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Bicol is a peninsula at the southern end of the largest Philippines island of Luzon.

RegionsEdit

CitiesEdit

Other destinationsEdit

UnderstandEdit

The region is largely fertile lowland, dotted with volcanoes.

The local people are called Bicolanos, which are well noted for their spicy local cuisine.

ClimateEdit

Bicol, by and large, has a tropical rainforest climate, with no clearly defined seasons. While the rainforests have mostly disappeared save for small patches, it generally rains any any time of the year in the region. The rainiest months is generally during the months of November and December.

The region is regularly struck by typhoons, some of them devastating. When combined with explosive volcanic eruptions, rain from those storms can create devastating lahar, mudflows that formed when rainwater and lava mix. The last major typhoon that devastated much of Bicol is Typhoon Durian ("Reming") in 2006, which made landfall while Mayon is erupting that time.

TalkEdit

See also: Bikol phrasebook

Most Bicol natives speak any of the various Bikol languages, which form a continuum with the Visayan languages. There are generally two major varieties of Bikol:

  • Northern Bikol, includes Central Bikol, the most commonly used and understood variety.
  • Southern Bikol, includes the Albay (not including Tabaco and Legazpi) and Rinconada varieties.

Most Bicolanos can understand English and Tagalog in addition to their native languages. Tagalog is also spoken around areas near Quezon.

Get inEdit

By busEdit

For many travelers, buses departing from Manila are the cheapest and economical way to reach Bicol.

By trainEdit

Philippine National Railways' two long-distance trains from Manila, the Bicol Express and Mayon Limited, remain suspended as of 2019. Only the Bicol Commuter from Tagkawayan in Quezon is operational.

By planeEdit

Legazpi Airport (LGP IATA) is the main entry point by plane, and is served by PAL Express and Cebu Pacific (and regional carrier Cebgo). This airport is expected to be replaced by the newer and larger Bicol International Airport, which is just a few kilometers to the southwest, and can handle larger aircraft and international flights.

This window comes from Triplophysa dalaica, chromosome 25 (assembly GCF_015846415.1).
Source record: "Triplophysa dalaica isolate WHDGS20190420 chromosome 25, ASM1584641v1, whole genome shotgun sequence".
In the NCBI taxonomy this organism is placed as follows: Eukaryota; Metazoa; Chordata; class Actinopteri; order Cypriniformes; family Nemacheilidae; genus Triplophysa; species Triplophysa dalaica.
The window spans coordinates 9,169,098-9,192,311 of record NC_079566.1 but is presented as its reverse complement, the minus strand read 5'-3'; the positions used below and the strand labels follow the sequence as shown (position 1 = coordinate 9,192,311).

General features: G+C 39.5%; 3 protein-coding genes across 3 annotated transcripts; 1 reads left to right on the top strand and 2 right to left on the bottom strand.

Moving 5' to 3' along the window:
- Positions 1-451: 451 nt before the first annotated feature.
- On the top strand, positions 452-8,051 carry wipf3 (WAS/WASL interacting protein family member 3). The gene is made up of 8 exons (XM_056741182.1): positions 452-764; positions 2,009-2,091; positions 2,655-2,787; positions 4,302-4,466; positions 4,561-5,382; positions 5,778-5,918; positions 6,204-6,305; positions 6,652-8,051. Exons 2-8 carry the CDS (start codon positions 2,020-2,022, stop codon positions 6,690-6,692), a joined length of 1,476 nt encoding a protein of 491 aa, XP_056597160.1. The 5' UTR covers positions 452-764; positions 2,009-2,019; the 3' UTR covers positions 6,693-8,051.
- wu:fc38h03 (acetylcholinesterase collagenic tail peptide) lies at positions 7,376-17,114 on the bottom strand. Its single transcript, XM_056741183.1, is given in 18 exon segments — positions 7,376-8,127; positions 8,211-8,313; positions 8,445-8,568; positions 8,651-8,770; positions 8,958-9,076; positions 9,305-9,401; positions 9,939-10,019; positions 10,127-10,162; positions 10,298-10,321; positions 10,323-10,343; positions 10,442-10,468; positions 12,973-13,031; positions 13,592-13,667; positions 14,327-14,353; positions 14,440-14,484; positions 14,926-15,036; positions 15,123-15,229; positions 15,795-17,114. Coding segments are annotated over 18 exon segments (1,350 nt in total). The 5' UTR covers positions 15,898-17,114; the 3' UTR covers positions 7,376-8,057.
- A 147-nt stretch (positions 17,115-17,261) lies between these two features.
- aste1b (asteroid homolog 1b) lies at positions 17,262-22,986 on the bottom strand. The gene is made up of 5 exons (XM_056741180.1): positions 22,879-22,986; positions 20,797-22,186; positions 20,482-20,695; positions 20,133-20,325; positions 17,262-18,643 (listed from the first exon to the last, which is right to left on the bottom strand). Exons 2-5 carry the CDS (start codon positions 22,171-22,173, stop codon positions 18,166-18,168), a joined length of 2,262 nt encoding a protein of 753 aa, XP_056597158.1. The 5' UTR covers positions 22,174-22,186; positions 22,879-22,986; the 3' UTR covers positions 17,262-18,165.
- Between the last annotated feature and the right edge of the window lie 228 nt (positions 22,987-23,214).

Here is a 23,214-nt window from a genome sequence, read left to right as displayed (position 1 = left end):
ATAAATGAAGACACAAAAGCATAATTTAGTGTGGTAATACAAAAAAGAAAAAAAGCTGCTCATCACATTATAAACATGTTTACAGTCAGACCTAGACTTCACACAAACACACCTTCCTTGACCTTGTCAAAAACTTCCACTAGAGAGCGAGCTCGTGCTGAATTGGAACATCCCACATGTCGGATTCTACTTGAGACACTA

The three other airports with regular flights, Moises B. Espinosa Airport (MBT IATA), Naga Airport (WNP IATA), and Virac Airport (VRC IATA), are only served by Cebu Pacific (or regional carrier Cebgo).

By ferryEdit

Roll-on/roll-off ferries from Samar call at Matnog port, at the southeastern tip of the mainland.

Get aroundEdit

SeeEdit

DoEdit

  • Wakeboard in Naga City after landing in the Naga Airport.
  • Walk around Naga City to see 15th-century churches that has served as witness to Philippine History.
  • Meet friendly Nagueños as you walk around the city center.
  • Shop around Naga City with several malls and night bazaars.
  • Celebrate nightlife in Naga City by visiting the Magsaysay Avenue, the most vibrant street, and the center of nightlife in Bicol.

EatEdit

Bicolano cuisine is distinctive for its heavy use of spices, especially the wild red chili. Coconut milk is the most important ingredient to be added during the cooking. Typical main dishes will be pork, seafood or poultry.

Some common Bicolano dishes are:

  • Bicol Express — Named after the eponymous train, it is pork and pig's intestine slow-cooked in coconut milk, vinegar and some spices.

DrinkEdit

Stay safeEdit

Go nextEdit

You can go north to Calabarzon or Metro Manila northward by land, or south to Samar or Leyte by ferry.


This region travel guide to Bicol is an outline and may need more content. It has a template, but there is not enough information present. If there are Cities and Other destinations listed, they may not all be at usable status or there may not be a valid regional structure and a "Get in" section describing all of the typical ways to get here. Please plunge forward and help it grow!